Do you have friends and family and get what you need out of the relationships?

If you don’t – how can that be solved?

If you do have relationships, but you’re not pleased with them, how can you start changing them?

If a relationship does nothing but drains you it might be time to break up.

The pure depression part of the book is more than 50 pages and covers my favorite tools and thoughts on how to combat depression if you want further reading. Other parts of the book are highly applicable in addition to those. Those are useful if you can muster the strength to do it yourself. If you don’t, so you’d prefer to get hands-on help head on over to www.mbdolor.com/contact to get in touch with me.

Full series:
The Big Three: What Is Depression?
Why Do We Get Depression?
Treat Depression

How do you treat depression?

Perhaps the standard treatment methods we use don’t really treat the reason why patients feel as they do? That’s why I prefer an eclectic approach and use a bio-psycho-social perspective to change what doesn’t seem appropriate. Cognitive Behavioral Therapy and Acceptance and Commitment Therapy are awesome tools in this.

What is the usual treatment method for depression?

The standard way of doing this is by using pills. No doubt about it. The most common ones used are the Selective Serotonin Reuptake Inhibitors. After that one there are the SNRI, Serotonin-Norepinephrine Reuptake Inhibitors, the TCAs, tricyclic antidepressants, and MAOIs, Monoamine Oxidase Inhibitors. That’s not all, but those are the most common ones. In addition to those it’s common to get something to sleep on and something to relieve anxiety; generally anti-histamines, benzodiazepines, or something similar.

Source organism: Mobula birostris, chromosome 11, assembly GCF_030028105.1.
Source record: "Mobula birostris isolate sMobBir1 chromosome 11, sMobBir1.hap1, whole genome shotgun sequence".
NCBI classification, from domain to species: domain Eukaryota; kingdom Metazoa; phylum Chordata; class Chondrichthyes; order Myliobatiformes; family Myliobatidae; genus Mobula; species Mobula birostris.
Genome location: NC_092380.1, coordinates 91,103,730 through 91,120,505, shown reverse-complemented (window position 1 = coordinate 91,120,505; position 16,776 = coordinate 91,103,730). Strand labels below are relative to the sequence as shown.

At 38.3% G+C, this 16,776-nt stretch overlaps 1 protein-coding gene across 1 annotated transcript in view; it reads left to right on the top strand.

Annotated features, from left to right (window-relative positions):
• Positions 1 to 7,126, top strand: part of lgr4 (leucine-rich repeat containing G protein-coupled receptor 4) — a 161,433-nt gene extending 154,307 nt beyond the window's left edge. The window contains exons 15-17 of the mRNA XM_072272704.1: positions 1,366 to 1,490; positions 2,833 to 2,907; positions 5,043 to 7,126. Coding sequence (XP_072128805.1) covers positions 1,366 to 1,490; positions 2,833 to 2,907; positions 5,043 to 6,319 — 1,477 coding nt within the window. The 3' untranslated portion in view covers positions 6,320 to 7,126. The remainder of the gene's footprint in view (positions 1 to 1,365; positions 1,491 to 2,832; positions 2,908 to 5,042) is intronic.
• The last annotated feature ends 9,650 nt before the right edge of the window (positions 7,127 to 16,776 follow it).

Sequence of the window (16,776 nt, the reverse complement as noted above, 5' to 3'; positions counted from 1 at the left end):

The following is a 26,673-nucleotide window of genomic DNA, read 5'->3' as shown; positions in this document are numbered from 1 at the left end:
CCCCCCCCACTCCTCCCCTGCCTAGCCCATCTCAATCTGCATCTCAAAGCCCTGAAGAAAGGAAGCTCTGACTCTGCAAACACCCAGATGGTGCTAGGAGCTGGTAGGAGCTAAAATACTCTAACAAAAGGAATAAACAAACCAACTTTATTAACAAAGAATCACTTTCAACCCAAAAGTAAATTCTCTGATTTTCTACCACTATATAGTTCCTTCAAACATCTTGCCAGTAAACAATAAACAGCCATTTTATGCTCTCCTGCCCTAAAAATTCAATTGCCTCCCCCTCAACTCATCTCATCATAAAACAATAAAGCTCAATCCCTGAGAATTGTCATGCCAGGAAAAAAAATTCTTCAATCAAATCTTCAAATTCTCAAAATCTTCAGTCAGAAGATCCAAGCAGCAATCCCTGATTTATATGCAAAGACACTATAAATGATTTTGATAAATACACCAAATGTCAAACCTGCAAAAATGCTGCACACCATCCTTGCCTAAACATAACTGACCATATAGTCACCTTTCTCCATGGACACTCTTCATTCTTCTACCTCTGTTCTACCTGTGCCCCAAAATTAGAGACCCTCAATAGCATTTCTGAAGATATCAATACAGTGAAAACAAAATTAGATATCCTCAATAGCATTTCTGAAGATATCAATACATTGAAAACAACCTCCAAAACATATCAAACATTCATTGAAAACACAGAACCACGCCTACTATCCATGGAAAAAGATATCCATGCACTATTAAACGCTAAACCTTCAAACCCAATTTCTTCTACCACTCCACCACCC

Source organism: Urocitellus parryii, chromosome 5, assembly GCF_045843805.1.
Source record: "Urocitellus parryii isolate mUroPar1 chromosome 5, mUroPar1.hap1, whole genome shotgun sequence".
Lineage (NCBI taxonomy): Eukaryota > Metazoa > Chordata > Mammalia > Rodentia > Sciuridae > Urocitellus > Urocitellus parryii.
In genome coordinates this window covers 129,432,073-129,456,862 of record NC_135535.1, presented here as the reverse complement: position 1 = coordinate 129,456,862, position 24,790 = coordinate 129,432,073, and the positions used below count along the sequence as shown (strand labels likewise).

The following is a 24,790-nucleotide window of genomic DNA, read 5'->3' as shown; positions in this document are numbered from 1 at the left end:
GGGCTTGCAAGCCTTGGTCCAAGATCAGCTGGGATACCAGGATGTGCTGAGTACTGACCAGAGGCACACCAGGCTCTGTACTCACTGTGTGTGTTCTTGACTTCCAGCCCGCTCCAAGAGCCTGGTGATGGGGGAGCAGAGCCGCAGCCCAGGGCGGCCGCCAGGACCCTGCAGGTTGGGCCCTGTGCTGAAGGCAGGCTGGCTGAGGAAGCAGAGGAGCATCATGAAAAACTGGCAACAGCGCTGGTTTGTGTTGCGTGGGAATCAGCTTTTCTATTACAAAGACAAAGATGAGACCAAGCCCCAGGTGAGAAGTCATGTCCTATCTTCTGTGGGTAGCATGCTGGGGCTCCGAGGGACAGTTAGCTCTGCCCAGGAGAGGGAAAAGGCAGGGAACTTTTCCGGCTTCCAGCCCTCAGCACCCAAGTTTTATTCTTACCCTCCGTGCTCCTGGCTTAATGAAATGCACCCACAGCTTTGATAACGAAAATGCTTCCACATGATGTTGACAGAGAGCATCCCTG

What is treatment resistent depression?

reatment-resistant depression is a term used in clinical psychiatry to describe a condition that affects people with major depressive disorder (MDD) who do not respond well enough to antidepressant medication.  Maurizio Fava, a world leader in the field of depression according to some, defines treatment-resistant depression as an “inadequate response to at least one antidepressant trial of adequate doses and duration” and says that TRD is a relatively common occurrence in clinical practice, where up to 50% to 60% of the patients do not achieve adequate response following antidepressant treatment.
So then what? Another point here is that if the depression is “treatment-resistant” the antidepressants obviously didn’t solve the problem and we get one point to the fact that things are more complex than just too little serotonin somewhere. Anyway, taking an antidepressant OR going through therapy eases symptoms for most people, but with treatment-resistant depression, “standard treatments” aren’t enough.